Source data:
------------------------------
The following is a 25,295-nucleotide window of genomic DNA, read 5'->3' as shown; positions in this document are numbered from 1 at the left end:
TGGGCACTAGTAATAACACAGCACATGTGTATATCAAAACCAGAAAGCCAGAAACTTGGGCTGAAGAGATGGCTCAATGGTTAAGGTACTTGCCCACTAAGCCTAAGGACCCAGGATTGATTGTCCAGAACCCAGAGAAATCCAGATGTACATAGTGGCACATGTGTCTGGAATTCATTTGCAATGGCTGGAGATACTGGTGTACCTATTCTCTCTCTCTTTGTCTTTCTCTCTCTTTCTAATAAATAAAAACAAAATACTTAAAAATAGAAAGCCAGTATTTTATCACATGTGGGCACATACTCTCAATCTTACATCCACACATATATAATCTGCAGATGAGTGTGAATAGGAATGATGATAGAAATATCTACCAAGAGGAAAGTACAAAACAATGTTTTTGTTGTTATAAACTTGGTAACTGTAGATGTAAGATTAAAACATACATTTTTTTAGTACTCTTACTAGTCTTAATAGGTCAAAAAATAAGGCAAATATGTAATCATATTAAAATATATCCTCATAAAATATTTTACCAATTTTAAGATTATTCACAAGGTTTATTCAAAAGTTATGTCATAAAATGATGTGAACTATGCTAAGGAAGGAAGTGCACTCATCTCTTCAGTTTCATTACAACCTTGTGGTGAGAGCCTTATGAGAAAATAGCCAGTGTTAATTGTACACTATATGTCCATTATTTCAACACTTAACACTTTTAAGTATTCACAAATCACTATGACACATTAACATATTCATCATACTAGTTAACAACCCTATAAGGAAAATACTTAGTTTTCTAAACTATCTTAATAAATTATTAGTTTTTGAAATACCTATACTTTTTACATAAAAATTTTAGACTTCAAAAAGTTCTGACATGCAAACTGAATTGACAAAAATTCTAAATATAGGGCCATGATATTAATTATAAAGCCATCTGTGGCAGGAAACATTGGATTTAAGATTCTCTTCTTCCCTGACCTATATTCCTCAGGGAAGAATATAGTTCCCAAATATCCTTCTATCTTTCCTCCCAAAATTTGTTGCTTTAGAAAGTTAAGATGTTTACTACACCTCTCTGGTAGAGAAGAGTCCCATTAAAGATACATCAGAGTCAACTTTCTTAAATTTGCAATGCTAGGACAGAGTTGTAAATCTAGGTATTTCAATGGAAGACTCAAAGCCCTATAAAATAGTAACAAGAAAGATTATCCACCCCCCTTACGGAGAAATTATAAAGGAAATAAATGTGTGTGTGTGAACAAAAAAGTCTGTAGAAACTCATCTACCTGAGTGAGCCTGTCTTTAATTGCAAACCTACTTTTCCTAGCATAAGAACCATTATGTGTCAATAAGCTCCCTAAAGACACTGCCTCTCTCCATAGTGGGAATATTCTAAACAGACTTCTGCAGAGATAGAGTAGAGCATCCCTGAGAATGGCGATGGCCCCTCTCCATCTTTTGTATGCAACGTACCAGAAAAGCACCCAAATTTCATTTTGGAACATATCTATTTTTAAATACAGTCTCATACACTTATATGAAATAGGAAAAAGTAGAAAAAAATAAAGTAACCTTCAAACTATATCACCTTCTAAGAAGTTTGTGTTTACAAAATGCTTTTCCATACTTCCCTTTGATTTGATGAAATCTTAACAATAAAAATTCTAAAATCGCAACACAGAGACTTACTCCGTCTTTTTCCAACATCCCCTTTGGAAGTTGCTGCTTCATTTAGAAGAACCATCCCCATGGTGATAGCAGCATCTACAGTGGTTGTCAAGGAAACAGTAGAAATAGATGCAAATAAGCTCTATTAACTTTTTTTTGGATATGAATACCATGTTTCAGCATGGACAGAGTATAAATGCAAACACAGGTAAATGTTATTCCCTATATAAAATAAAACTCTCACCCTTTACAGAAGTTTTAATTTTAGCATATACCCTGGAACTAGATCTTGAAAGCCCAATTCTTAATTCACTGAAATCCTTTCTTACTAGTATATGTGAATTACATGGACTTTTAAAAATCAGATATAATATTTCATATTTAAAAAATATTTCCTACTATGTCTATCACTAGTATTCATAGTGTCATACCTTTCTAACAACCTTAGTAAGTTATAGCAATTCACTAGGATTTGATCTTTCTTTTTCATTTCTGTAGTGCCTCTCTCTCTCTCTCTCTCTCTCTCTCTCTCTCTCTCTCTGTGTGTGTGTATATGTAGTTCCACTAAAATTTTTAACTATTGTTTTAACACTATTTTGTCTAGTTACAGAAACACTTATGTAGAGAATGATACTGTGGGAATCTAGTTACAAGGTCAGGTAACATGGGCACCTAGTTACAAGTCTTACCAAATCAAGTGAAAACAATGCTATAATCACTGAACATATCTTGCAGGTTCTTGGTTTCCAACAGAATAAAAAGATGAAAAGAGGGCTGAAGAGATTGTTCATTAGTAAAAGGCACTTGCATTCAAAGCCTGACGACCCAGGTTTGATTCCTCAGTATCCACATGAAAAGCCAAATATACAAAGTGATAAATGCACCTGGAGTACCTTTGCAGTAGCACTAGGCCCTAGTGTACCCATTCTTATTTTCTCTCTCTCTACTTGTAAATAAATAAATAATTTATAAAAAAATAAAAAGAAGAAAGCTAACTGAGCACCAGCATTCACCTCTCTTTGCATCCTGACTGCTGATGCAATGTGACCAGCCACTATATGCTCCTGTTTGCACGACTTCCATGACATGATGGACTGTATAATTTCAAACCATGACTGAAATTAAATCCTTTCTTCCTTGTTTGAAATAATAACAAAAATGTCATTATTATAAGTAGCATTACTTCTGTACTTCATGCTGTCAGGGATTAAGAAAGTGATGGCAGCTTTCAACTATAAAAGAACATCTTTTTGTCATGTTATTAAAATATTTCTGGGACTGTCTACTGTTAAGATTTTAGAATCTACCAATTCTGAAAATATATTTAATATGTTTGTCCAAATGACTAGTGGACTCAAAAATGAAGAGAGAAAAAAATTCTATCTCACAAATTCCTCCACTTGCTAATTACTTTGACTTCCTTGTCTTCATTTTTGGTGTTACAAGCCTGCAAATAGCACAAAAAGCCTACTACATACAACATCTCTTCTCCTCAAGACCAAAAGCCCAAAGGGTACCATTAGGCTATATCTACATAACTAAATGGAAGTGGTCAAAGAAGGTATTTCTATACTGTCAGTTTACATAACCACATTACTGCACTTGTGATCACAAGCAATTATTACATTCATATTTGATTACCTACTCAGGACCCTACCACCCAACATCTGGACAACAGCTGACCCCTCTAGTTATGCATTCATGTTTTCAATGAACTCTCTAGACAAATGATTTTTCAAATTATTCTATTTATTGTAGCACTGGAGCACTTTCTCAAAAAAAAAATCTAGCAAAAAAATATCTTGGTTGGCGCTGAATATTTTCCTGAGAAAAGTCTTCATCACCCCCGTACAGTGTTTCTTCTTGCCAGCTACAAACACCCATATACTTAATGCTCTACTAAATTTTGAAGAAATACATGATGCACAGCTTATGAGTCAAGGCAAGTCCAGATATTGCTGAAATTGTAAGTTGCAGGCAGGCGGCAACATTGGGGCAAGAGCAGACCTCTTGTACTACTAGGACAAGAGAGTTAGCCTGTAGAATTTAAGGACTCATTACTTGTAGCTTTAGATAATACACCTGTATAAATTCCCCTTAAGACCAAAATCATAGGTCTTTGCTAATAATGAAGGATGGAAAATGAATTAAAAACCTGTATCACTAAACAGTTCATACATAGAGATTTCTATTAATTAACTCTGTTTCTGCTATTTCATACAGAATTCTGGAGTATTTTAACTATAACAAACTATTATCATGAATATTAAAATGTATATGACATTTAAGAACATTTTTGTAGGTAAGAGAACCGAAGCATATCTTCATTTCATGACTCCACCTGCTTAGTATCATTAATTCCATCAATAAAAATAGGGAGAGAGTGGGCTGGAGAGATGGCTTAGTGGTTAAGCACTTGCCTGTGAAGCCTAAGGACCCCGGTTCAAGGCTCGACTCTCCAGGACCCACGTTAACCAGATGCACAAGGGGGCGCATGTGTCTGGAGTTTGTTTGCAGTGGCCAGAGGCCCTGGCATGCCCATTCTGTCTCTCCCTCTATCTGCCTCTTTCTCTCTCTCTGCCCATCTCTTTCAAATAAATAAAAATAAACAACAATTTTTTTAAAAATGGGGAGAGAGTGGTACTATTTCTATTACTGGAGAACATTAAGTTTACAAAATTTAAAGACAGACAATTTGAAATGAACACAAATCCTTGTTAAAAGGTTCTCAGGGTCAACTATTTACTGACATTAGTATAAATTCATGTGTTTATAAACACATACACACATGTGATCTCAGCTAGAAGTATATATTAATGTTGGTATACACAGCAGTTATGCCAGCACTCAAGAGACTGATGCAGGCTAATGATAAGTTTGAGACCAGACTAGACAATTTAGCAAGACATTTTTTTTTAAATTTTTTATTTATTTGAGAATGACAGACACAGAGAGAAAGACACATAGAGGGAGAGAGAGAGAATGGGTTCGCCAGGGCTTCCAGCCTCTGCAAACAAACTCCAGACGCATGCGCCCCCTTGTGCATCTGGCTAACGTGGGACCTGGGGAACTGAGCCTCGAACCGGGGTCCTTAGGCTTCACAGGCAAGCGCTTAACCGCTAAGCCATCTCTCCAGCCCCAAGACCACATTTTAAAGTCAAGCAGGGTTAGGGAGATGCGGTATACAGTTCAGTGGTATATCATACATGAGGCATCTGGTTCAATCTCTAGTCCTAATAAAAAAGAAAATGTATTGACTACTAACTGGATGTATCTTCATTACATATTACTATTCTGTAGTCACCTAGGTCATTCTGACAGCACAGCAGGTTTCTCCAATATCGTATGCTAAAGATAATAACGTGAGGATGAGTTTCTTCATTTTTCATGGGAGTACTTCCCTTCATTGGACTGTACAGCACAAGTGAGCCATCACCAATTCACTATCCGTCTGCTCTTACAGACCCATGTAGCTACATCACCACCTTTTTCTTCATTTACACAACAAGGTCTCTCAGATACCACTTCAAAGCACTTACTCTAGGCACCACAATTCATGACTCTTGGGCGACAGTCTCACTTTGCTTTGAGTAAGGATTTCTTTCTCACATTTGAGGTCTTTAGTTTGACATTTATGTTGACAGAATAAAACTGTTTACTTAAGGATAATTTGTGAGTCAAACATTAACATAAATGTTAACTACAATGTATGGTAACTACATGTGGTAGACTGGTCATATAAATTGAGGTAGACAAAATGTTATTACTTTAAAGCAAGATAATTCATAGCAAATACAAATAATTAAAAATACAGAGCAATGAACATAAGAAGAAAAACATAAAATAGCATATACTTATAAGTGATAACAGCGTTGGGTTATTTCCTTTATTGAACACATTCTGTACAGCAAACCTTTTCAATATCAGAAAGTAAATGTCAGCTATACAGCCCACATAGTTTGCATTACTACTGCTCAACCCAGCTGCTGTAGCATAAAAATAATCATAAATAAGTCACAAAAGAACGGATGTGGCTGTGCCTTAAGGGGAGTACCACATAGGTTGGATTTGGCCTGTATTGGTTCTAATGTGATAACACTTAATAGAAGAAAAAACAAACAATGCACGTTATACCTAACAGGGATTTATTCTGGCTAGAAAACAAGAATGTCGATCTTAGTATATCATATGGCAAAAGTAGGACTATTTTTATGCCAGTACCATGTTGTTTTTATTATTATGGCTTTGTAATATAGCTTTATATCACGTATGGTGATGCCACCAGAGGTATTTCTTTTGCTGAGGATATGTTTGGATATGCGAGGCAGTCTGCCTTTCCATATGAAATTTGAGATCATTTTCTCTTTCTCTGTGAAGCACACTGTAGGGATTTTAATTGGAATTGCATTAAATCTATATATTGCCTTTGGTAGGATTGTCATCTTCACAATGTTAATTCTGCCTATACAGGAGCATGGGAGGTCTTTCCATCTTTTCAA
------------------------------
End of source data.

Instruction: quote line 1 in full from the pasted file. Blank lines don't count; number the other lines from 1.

The following is a 25,295-nucleotide window of genomic DNA, read 5'->3' as shown; positions in this document are numbered from 1 at the left end: